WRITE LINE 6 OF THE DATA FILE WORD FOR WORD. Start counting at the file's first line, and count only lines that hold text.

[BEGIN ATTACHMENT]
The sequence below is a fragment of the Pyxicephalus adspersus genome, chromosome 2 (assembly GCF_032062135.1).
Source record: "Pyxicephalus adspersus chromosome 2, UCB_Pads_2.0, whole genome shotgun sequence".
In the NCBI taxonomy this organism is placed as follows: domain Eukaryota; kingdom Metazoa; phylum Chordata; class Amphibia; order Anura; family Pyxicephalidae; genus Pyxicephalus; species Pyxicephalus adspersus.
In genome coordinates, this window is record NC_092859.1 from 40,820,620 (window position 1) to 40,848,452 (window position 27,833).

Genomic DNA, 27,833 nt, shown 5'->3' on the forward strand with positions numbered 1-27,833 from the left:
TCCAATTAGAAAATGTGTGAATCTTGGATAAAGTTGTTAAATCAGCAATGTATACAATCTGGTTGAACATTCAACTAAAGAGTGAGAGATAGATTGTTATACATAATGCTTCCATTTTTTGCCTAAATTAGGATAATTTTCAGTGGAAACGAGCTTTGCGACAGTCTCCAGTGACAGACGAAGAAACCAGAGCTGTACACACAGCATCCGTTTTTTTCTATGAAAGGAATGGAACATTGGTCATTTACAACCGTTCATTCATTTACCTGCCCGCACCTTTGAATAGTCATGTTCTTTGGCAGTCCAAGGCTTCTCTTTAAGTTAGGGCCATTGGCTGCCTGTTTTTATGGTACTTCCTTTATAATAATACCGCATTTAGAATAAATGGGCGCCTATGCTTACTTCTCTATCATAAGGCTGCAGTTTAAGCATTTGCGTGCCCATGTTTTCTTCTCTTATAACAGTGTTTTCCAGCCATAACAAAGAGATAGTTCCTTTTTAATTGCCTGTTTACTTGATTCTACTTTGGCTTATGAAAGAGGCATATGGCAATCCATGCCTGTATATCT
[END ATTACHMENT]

TCCAATTAGAAAATGTGTGAATCTTGGATAAAGTTGTTAAATCAGCAATGTATACAATCTGGTTGAACATTCAACTAAAGAGTGAGAGATAGATTGTTATACATAATGCTTCCATTTTTTGCCTAAATTAGGATAATTTTCAGTGGAAACGAGCTTTGCGACAGTCTCCAGTGACAGACGAAGAAACCAGAGCTGTACACACAGCATCCGTTTTTTTCTATGAAAGGAATGGAACATTGGTCATTTACAACCGTTCATTCATTTACCTGCCCGCACCTTTGAATAGTCATGTTCTTTGGCAGTCCAAGGCTTCTCTTTAAGTTAGGGCCATTGGCTGCCTGTTTTTATGGTACTTCCTTTATAATAATACCGCATTTAGAATAAATGGGCGCCTATGCTTACTTCTCTATCATAAGGCTGCAGTTTAAGCATTTGCGTGCCCATGTTTTCTTCTCTTATAACAGTGTTTTCCAGCCATAACAAAGAGATAGTTCCTTTTTAATTGCCTGTTTACTTGATTCTACTTTGGCTTATGAAAGAGGCATATGGCAATCCATGCCTGTATATCT